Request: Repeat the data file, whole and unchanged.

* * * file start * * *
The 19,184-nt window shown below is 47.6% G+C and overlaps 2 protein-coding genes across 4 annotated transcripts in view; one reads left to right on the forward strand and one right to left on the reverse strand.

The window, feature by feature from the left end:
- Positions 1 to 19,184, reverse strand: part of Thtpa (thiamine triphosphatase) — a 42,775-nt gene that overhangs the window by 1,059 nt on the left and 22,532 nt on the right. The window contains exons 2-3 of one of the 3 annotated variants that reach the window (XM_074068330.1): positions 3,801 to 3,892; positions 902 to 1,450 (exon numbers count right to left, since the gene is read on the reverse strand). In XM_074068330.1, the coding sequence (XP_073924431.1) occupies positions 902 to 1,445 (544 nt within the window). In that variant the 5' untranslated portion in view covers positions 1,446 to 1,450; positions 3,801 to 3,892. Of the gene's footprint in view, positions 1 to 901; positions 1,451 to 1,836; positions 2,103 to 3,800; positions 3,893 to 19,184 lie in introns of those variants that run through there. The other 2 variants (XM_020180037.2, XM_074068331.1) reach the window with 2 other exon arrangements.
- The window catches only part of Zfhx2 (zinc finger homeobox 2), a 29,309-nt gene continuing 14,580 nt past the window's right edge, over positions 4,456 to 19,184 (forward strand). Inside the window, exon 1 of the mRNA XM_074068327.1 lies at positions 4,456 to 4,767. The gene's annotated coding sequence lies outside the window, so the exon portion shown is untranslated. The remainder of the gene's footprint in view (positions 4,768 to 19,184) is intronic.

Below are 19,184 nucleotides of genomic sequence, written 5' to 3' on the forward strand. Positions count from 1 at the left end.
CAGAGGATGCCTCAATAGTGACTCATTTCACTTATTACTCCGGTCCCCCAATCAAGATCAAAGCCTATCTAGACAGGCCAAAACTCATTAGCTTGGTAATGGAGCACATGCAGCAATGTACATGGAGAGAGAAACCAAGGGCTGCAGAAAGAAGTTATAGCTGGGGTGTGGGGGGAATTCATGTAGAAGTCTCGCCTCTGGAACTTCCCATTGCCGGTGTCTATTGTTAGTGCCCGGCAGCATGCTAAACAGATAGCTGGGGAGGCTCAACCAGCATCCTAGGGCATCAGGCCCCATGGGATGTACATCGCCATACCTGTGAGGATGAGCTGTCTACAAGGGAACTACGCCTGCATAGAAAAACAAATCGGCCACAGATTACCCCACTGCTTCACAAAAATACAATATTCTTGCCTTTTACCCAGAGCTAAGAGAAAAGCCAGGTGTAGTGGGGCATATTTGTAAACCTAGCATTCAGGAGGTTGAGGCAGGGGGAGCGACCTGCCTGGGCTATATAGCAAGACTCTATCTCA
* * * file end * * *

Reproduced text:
The 19,184-nt window shown below is 47.6% G+C and overlaps 2 protein-coding genes across 4 annotated transcripts in view; one reads left to right on the forward strand and one right to left on the reverse strand.

The window, feature by feature from the left end:
- Positions 1 to 19,184, reverse strand: part of Thtpa (thiamine triphosphatase) — a 42,775-nt gene that overhangs the window by 1,059 nt on the left and 22,532 nt on the right. The window contains exons 2-3 of one of the 3 annotated variants that reach the window (XM_074068330.1): positions 3,801 to 3,892; positions 902 to 1,450 (exon numbers count right to left, since the gene is read on the reverse strand). In XM_074068330.1, the coding sequence (XP_073924431.1) occupies positions 902 to 1,445 (544 nt within the window). In that variant the 5' untranslated portion in view covers positions 1,446 to 1,450; positions 3,801 to 3,892. Of the gene's footprint in view, positions 1 to 901; positions 1,451 to 1,836; positions 2,103 to 3,800; positions 3,893 to 19,184 lie in introns of those variants that run through there. The other 2 variants (XM_020180037.2, XM_074068331.1) reach the window with 2 other exon arrangements.
- The window catches only part of Zfhx2 (zinc finger homeobox 2), a 29,309-nt gene continuing 14,580 nt past the window's right edge, over positions 4,456 to 19,184 (forward strand). Inside the window, exon 1 of the mRNA XM_074068327.1 lies at positions 4,456 to 4,767. The gene's annotated coding sequence lies outside the window, so the exon portion shown is untranslated. The remainder of the gene's footprint in view (positions 4,768 to 19,184) is intronic.

Below are 19,184 nucleotides of genomic sequence, written 5' to 3' on the forward strand. Positions count from 1 at the left end.
CAGAGGATGCCTCAATAGTGACTCATTTCACTTATTACTCCGGTCCCCCAATCAAGATCAAAGCCTATCTAGACAGGCCAAAACTCATTAGCTTGGTAATGGAGCACATGCAGCAATGTACATGGAGAGAGAAACCAAGGGCTGCAGAAAGAAGTTATAGCTGGGGTGTGGGGGGAATTCATGTAGAAGTCTCGCCTCTGGAACTTCCCATTGCCGGTGTCTATTGTTAGTGCCCGGCAGCATGCTAAACAGATAGCTGGGGAGGCTCAACCAGCATCCTAGGGCATCAGGCCCCATGGGATGTACATCGCCATACCTGTGAGGATGAGCTGTCTACAAGGGAACTACGCCTGCATAGAAAAACAAATCGGCCACAGATTACCCCACTGCTTCACAAAAATACAATATTCTTGCCTTTTACCCAGAGCTAAGAGAAAAGCCAGGTGTAGTGGGGCATATTTGTAAACCTAGCATTCAGGAGGTTGAGGCAGGGGGAGCGACCTGCCTGGGCTATATAGCAAGACTCTATCTCA